0:02:22.9 S1: There will be clients who find you via referral from other clients, but a lot of clients are going to find you from blind searches on the internet. They're going to search under terms like "massage for headache," "massage in... " name that city or town. And there are things you can do so that you come up a little more. One overlooked way to get your massage website and your business in general found on the internet is to make sure that you are embracing all the different map options available to you. Our businesses appear on the different map apps that are used on people's mobile devices. And I'm talking about the Google Maps, and I'm talking about Apple Maps. You may or may not be aware that each of these map programs has an option to add your business location to it so that if somebody opens a map and it's in the neighborhood of your office, they're going to see your business name pop up, if their travels bring them close to your office. But also, people can search within a map. If you've ever opened a map and looked for coffee nearby or a gas station nearby, people can do this for massage.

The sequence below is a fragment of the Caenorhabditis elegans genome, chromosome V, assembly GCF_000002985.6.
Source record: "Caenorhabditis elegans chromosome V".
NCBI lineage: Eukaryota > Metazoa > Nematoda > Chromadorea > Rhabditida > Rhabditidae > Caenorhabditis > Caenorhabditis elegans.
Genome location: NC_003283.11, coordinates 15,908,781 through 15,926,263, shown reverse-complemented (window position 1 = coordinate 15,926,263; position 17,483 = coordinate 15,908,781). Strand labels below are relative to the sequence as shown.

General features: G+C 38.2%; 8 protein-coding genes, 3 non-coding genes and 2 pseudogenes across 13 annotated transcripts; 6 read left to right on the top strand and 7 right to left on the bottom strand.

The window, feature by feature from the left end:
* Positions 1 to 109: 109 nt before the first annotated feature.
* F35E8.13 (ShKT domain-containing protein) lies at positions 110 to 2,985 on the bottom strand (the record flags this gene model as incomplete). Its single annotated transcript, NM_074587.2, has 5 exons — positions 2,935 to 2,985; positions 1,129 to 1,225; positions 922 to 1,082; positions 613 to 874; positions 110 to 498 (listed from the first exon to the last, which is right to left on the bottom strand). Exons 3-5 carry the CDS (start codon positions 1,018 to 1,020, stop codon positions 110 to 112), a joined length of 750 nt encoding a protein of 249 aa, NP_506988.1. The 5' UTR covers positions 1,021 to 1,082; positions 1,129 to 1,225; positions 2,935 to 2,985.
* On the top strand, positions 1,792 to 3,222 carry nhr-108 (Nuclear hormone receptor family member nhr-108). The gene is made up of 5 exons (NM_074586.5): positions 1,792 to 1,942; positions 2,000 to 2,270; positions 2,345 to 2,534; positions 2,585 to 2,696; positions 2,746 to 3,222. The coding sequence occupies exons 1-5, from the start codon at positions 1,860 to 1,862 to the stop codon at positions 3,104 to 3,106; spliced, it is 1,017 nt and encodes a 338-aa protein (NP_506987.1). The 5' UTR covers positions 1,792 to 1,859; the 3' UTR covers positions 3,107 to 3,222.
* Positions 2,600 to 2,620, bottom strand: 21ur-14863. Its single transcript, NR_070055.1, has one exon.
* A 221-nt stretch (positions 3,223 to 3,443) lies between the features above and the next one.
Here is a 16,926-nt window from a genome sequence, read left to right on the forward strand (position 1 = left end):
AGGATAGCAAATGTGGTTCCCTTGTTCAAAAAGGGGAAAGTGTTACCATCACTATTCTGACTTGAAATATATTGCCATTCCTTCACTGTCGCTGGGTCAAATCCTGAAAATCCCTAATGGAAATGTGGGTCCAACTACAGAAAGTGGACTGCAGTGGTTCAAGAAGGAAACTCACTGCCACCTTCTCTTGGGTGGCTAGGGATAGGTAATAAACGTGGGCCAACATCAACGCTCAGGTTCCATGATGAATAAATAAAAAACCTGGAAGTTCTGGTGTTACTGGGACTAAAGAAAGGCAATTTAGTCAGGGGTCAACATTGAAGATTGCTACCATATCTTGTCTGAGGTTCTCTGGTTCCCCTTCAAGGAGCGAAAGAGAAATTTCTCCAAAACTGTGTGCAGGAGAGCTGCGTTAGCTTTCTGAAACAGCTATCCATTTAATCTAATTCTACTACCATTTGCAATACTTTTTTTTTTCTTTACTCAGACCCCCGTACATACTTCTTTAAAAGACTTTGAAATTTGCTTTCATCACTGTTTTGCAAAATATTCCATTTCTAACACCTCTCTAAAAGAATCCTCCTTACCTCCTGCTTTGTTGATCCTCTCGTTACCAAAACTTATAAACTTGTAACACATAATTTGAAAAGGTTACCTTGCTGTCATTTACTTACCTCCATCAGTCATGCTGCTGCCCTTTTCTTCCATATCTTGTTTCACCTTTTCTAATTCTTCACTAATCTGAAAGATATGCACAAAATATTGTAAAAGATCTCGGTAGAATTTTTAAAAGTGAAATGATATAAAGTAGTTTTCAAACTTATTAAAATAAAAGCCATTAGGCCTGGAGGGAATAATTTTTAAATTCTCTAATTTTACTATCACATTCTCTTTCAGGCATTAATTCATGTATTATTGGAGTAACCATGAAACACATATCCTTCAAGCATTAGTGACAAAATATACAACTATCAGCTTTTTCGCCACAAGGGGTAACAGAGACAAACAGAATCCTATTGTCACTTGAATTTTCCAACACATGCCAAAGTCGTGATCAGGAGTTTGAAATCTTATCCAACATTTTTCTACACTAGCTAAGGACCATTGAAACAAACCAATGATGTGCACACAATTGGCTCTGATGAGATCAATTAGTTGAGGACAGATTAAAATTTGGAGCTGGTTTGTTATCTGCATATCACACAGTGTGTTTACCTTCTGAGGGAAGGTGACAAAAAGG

0:03:36.7 S1: And on top of just searching within a map, when you have your business added to these various map applications, you are more likely to show up in searches via a browser. So if you've ever looked for a massage in your town and you've used Google, the results pop up and there's usually a little map option that pops up. And if you click on the map, it's going to show you a dot and business information for any business that is in that location and has properly put their information into Google. You can do this a few different ways, and we'll have the links in the show notes here. For Google, it's called Google Business Profile. For Apple, it's called Apple Business Connect. Both of the services are free and getting your profile up there and having it complete is going to increase the chances of your website and your business showing up in a search, in a map, or a browser. So it's worth looking into. Alright, so let's say somebody has found your business one way or another on the internet and they land on your website. So many massage websites are lacking a few things that would make them so much more usable and findable and helpful to anyone looking for a massage.